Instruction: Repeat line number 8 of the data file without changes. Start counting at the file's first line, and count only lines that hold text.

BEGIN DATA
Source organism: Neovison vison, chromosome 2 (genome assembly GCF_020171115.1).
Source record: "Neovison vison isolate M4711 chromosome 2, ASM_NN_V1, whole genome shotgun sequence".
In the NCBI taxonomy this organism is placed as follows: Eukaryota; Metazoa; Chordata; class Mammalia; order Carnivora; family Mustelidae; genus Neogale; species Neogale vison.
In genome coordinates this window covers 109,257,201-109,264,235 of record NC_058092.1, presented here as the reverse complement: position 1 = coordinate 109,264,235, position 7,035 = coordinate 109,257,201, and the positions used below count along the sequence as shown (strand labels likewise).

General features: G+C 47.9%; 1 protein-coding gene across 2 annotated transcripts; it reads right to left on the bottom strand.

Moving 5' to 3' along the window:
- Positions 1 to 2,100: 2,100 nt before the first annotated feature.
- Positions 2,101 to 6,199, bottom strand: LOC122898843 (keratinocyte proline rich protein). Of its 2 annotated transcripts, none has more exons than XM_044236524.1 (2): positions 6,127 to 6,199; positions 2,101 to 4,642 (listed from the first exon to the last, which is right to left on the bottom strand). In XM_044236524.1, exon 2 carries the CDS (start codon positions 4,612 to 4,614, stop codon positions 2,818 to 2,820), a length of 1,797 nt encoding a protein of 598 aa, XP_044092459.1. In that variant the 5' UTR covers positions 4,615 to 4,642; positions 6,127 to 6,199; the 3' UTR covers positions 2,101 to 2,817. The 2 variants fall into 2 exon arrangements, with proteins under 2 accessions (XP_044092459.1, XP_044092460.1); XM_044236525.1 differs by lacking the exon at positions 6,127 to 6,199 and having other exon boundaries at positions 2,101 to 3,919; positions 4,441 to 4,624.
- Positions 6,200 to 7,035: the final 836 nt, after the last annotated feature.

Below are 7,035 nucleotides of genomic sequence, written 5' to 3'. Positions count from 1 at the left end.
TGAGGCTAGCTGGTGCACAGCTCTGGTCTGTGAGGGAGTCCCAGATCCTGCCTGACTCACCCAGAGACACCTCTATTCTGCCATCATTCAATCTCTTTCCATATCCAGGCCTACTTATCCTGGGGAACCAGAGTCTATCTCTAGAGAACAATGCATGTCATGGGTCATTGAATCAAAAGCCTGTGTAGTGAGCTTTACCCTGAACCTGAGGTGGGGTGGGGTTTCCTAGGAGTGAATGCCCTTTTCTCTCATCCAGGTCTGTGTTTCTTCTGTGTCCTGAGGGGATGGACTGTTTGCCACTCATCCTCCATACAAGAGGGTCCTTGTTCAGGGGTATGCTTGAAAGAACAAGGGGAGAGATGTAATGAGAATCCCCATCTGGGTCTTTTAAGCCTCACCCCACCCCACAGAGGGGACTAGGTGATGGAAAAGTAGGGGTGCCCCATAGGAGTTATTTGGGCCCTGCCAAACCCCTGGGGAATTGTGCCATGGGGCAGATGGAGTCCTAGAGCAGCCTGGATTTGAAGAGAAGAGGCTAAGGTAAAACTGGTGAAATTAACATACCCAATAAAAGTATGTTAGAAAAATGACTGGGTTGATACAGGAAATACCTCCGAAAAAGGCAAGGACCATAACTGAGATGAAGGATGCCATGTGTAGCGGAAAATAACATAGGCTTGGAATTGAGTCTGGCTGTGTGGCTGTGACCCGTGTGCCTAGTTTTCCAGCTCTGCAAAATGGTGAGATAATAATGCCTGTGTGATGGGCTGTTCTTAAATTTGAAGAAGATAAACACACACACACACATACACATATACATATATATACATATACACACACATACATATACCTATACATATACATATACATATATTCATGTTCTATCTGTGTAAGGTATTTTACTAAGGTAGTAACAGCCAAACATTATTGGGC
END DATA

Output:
- Positions 2,101 to 6,199, bottom strand: LOC122898843 (keratinocyte proline rich protein). Of its 2 annotated transcripts, none has more exons than XM_044236524.1 (2): positions 6,127 to 6,199; positions 2,101 to 4,642 (listed from the first exon to the last, which is right to left on the bottom strand). In XM_044236524.1, exon 2 carries the CDS (start codon positions 4,612 to 4,614, stop codon positions 2,818 to 2,820), a length of 1,797 nt encoding a protein of 598 aa, XP_044092459.1. In that variant the 5' UTR covers positions 4,615 to 4,642; positions 6,127 to 6,199; the 3' UTR covers positions 2,101 to 2,817. The 2 variants fall into 2 exon arrangements, with proteins under 2 accessions (XP_044092459.1, XP_044092460.1); XM_044236525.1 differs by lacking the exon at positions 6,127 to 6,199 and having other exon boundaries at positions 2,101 to 3,919; positions 4,441 to 4,624.